Give Meaning: The Origins of St. Valentine
Valentine’s Day embodies love and romantic sentiments, and for children, it is also a fun day of treats and candy exchanges. Find out some of the origins of this holiday, and how we can celebrate God’s love with children on Valentine’s Day.
Valentine the Man
There are different accounts of the events involving the actual St. Valentine, but most agree on a few basics. Valentine existed around 270 AD, under the reign of Claudius II in the Roman Empire. As Claudius II was building up the Roman army, he believed that married men, or men with families, would not make good soldiers. Also during this period, Christians often faced persecution. Valentine was said not only to have performed secret marriages during this time, but he also attended to Christians. Valentine was eventually found out and jailed. During his sentence, Valentine is also said to have healed the blind daughter of his jailor, Asterius. Whether he performed a saintly miracle or not is disputed among different Christian accounts, but Asterius’ daughter did seem to heal under the care of Valentine.
When Valentine was brought before Claudius II, the latter is said to have been impressed with him. However, because Valentine disagreed with the marriage ban, refused to recognize the Roman gods, and even attempted to convert Claudius II to Christianity, Valentine was sentenced to death on February 14th. Some say that while in jail, Valentine had grown close with Asterius’ daughter. There is debate whether this was a romantic love or a Christian love, but, Valentine is said to have written a note to the daughter before his execution, signing it, “Your Valentine.”
Valentine has since been celebrated by the church for his dedication to Christianity and his acts of faith.
Geoffrey Chaucer’s 700-line poem written in the late 1300s, “Parlement of Foules” (also, “Parliament of Fowls”) is one of the first credited with associating Valentine’s Day with lovers, although a particular line in the poem actually refers to a bird choosing his mate. The Middle Ages’ concept of courtly love, involving nobility and chivalry also developed through literature in the 11th-13th centuries, helped propel the idea that Valentine’s Day is sanctioned for love.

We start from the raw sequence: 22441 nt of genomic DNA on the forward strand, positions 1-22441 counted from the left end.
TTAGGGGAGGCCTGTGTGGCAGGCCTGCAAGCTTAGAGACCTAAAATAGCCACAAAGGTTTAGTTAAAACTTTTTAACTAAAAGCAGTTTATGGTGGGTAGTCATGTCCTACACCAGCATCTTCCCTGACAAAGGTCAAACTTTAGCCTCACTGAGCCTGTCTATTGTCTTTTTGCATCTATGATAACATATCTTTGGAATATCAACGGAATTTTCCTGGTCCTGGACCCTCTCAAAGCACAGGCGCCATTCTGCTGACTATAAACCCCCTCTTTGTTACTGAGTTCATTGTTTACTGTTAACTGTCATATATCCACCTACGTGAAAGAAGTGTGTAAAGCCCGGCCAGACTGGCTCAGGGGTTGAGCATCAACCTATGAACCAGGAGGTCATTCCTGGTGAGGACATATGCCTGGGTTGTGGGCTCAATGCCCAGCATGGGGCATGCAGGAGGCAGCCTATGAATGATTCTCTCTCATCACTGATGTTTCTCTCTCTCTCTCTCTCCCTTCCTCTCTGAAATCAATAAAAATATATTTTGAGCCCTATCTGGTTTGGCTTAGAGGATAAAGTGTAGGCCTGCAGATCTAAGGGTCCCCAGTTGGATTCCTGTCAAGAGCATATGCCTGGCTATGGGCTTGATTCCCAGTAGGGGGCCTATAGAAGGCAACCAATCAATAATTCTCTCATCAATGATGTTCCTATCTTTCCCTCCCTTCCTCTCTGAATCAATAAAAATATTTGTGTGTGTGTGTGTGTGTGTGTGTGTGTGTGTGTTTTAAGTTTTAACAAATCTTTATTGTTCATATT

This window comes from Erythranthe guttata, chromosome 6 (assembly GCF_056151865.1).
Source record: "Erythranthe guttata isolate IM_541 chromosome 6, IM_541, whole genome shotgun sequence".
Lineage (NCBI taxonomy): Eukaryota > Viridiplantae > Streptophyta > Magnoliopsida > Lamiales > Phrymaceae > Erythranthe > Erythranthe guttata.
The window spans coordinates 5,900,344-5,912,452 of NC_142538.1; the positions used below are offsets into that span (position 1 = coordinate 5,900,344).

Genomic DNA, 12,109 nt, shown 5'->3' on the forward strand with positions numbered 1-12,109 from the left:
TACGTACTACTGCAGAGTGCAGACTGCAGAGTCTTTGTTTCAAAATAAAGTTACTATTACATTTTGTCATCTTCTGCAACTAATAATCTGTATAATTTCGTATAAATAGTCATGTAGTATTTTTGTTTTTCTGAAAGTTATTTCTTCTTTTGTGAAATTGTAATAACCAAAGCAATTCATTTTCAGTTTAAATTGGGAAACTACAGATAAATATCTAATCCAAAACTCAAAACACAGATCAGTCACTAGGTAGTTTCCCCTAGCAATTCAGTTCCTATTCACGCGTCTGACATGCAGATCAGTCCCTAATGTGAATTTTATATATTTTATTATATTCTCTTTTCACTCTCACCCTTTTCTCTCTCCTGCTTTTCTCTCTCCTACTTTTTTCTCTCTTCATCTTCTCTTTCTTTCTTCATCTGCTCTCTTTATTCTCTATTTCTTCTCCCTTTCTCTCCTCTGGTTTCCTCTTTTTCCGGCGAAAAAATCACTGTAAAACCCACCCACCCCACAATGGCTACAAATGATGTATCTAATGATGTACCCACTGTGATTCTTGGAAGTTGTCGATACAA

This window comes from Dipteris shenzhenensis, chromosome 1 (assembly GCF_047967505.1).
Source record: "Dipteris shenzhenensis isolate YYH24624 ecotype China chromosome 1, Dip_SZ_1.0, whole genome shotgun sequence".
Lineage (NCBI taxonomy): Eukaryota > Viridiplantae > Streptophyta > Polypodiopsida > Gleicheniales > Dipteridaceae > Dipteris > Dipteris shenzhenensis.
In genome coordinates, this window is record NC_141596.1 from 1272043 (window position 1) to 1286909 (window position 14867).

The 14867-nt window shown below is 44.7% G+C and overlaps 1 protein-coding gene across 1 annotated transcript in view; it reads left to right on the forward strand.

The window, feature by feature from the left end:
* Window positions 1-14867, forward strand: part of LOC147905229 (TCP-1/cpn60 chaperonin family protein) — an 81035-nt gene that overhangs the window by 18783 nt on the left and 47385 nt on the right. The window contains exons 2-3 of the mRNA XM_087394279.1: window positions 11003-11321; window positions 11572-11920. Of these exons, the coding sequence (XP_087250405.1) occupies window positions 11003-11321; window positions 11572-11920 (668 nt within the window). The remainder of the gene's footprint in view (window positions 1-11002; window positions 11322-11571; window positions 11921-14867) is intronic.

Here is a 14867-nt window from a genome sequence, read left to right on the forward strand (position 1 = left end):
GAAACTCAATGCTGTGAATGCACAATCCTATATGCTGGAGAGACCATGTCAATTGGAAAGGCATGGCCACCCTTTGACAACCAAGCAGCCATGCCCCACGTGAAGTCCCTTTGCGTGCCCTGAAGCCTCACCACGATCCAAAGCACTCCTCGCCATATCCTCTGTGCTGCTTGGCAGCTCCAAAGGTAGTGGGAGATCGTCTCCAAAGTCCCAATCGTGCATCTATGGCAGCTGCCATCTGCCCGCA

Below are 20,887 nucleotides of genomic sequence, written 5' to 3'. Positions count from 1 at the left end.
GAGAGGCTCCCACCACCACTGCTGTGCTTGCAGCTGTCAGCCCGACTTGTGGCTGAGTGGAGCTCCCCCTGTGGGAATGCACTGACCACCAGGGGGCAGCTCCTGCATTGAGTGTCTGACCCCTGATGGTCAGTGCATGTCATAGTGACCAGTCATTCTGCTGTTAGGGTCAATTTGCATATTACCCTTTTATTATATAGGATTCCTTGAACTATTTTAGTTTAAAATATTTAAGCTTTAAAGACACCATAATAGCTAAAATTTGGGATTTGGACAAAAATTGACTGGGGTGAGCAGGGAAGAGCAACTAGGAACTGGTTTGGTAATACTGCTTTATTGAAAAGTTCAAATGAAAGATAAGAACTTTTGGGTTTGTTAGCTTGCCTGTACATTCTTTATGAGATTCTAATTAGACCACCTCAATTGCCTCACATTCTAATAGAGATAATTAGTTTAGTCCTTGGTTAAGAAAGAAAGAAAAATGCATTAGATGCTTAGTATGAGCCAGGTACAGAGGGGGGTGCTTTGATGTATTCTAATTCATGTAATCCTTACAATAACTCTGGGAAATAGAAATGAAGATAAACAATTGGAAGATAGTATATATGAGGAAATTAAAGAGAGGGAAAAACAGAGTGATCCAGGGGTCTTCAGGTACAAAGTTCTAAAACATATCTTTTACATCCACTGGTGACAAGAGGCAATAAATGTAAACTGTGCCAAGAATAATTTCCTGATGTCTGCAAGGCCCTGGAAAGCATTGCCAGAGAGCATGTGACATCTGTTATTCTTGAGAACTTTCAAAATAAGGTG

Cupid and the Modern Valentine’s Day
Cupid has mythological origins and was known for his ability to make people fall in love with a shot from his arrows. As Valentine’s Day became more centered around love, Cupid then became one of the iconic symbols for Valentine’s Day.
By the 18th century, Valentine’s Day was solidified as a holiday for love, and handwritten valentine notes were popular. By the mid-1800s, commercially made Valentines were in production in both Britain and America. Cards were often printed in color, embossed and some adorned with ribbons and lace.
Celebrate God’s Love on Valentine’s Day
Although Valentine’s Day has become a day of affectionate expression between loved ones, friends, and family, invite your children to pledge their love to Jesus as well. Remind children that God loves us; “In this the love of God was made manifest among us, that God sent his only Son into the world, so that we might live through him.” 1 John 4:9
To help reinforce this connection for children, Egglo has provided a Valentine’s craft about love, and highlighting God’s centrality in love. Download the craft here!
“We love because he first loved us.” 1 John 4:19 Children will also benefit specifically from these verses, as it teaches us to love one another; and by doing so, we are also loving God.
Check our blog and activities to celebrate all of your holidays with Egglo Entertainment and help keep children connected to the light of Jesus. “Again Jesus spoke to them, saying, ‘I am the light of the world. Whoever follows me will not walk in darkness, but will have the light of life.”’ John 8:12